Here is the call interface for the bottom layer. s is a substation address (0..69), c is the register in that station (0..7), b is a bit number (0..7), v is a data bit value (0 or 1), and d is a data byte (0..255).

   io_probe(s)             FALSE if station is dead
   io_setbit(s,c,b,v)      set a single bit 0..7 at a remote station
   io_pulsebit(s,c,b,v)    set a single bit for a very short duration
   io_pollbyte(s,c)        return what software did last to a byte
   io_pollbit(s,c,b)       return what software did last to a bit
   io_setbyte(s,c,d)       set a eight data bits at a remote station
   io_getbyte(s)           read byte from remote station
   io_getbit(s,b)          read a single bit 0..7 at a remote station

There is a source code file (12 KB) on this server that contains some of the more interesting routines, including the low-level hardware driver layer, and some high-level code. I never made any timing diagrams, but this is so extremely simple that it should become clear from the sources. As I said, the only mildly complex issue is addressing the registers 0..7 in a station because each PAL is connected to a uniquely permutated set of bus data lines. The code assumes a parallel 68230 PI/T interface controller chip. pad/pbd are port A/B data, padd/pbdd are port A/B data direction. The spl* routines disable interrupts (Set Priority Level).

(I never thought I could publish any of this. Well, more bandwidth is wasted with editor wars every day. The complete sources are 4500 lines.)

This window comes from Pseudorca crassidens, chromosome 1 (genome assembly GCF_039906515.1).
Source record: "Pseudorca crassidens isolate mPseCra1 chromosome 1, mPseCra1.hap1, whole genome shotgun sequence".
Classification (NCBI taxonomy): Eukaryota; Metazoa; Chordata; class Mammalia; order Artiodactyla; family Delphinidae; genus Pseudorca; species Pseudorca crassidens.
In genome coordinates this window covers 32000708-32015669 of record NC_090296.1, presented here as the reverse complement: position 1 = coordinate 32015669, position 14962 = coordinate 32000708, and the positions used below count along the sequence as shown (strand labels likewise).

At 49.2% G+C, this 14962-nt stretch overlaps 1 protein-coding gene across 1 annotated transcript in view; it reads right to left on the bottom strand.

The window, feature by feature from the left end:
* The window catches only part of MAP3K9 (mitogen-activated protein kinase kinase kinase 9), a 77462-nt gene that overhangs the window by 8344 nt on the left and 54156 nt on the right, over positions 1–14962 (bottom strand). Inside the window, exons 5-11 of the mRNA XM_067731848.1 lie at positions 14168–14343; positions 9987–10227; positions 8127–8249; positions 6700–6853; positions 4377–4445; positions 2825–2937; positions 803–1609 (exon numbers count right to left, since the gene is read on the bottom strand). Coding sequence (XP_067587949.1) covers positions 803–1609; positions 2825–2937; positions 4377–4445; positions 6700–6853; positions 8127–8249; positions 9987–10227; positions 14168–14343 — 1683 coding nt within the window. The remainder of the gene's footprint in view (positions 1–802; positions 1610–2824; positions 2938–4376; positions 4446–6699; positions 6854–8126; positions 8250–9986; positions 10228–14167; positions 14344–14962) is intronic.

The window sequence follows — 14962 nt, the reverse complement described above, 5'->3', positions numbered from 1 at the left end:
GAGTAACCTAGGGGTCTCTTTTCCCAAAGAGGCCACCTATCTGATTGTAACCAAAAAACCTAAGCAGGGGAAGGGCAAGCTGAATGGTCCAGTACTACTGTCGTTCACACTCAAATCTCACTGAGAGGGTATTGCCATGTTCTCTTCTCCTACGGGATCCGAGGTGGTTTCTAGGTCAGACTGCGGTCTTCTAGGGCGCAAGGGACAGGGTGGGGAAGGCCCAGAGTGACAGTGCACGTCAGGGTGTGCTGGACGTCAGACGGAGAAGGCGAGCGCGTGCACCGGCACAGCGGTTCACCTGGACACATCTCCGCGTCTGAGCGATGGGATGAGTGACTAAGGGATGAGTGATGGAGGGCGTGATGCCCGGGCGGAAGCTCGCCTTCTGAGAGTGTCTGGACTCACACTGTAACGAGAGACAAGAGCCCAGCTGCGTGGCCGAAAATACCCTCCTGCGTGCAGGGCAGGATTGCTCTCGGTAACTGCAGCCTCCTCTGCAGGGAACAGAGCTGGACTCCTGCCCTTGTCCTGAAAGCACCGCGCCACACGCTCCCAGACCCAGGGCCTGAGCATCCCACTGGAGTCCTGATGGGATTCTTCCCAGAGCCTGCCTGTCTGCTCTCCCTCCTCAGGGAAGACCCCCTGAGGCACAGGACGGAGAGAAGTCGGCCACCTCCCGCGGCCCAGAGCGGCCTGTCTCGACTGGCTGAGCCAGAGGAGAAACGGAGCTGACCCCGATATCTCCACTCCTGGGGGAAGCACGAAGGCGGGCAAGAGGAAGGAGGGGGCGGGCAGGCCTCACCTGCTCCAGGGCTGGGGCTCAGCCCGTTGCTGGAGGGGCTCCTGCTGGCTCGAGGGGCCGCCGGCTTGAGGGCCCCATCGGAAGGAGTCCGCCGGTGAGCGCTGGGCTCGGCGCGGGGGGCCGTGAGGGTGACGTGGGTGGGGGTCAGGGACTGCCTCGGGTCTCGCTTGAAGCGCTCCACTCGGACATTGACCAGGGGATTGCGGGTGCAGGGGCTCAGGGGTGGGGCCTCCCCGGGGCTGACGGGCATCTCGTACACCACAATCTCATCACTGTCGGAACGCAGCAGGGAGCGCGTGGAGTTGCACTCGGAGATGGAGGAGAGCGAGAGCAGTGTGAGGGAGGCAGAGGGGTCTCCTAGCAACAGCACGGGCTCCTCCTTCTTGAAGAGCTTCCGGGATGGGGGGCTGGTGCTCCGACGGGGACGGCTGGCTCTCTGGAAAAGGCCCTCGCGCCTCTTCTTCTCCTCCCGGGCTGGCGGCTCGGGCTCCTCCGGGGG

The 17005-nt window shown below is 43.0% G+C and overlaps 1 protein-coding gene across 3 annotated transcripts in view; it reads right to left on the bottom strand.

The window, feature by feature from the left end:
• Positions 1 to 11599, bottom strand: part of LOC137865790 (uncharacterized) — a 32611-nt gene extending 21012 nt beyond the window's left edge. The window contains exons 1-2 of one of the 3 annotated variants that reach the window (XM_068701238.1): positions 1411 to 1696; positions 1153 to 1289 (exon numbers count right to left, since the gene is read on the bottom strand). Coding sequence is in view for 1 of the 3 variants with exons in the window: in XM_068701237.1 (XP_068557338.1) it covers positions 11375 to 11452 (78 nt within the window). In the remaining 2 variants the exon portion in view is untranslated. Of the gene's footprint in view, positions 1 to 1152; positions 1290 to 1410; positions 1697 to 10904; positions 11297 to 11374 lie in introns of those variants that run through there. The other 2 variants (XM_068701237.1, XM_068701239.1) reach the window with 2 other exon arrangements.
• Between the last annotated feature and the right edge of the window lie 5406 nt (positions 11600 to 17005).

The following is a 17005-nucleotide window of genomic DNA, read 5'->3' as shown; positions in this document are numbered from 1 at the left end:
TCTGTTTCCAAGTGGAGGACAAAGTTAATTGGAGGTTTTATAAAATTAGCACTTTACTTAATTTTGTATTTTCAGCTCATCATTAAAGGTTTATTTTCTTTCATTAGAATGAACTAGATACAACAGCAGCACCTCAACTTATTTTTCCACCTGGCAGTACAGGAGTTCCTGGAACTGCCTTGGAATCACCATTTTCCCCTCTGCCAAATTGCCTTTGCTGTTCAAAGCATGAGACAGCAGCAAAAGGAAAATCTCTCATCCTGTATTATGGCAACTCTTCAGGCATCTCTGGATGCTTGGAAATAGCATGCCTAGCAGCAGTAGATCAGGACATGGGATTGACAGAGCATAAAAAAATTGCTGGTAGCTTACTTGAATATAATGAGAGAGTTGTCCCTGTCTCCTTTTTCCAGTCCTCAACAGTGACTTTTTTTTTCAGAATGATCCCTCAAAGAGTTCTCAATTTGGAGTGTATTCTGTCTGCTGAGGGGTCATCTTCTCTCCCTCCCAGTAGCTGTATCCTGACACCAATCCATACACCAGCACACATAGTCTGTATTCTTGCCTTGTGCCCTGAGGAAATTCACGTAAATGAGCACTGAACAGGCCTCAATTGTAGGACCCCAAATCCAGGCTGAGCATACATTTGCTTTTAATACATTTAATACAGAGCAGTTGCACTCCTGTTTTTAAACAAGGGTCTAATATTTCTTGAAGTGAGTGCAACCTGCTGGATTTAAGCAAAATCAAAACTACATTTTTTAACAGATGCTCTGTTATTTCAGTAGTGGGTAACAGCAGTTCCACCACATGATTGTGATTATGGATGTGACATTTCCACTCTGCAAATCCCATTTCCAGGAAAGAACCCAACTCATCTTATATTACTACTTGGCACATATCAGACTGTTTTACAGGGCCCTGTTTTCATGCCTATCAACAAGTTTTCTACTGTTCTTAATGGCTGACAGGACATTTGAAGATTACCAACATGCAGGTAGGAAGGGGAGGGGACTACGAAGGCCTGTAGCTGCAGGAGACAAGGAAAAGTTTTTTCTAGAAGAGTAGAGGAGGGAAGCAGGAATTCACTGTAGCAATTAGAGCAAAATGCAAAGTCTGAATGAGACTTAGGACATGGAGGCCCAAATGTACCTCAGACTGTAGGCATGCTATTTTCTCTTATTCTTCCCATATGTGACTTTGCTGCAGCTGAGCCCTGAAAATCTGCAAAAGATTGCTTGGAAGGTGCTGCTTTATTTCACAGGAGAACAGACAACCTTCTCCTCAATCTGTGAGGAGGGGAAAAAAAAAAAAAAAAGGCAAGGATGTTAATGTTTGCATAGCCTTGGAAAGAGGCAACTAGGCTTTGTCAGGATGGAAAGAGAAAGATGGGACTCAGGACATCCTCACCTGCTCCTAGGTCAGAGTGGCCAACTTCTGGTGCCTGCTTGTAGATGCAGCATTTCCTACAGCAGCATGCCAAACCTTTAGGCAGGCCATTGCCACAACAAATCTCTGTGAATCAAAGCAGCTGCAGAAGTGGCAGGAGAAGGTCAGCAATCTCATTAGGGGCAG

BTW, the title "intelligent homes" may seem slightly exaggerated, but these days a coffee machine is called "intelligent" if it can turn itself on in the morning so I'll just borrow that definition.

Do it yourself

My design is based on my own microprocessor design - motherboard with CPU, dynamic RAM, storage, IO, frame buffer with video generator and all the necessary glue logic. It was a lot of fun, but I wouldn't recommend going to these lengths. In fact I am busy rebuilding everything from scratch for my new apartment in the center of Berlin, and this time I'll use a low-power PC running Linux, and standard external components.

Anyway, I am currently designing the whole thing. This web page has seen about 40,000 hits so far, so I'll put the complete design, with schematics, pictures, and source code, on the web when it's sufficiently evolved to be useful, on this page.

Tell me if you found this information interesting or useful, or if you have comments.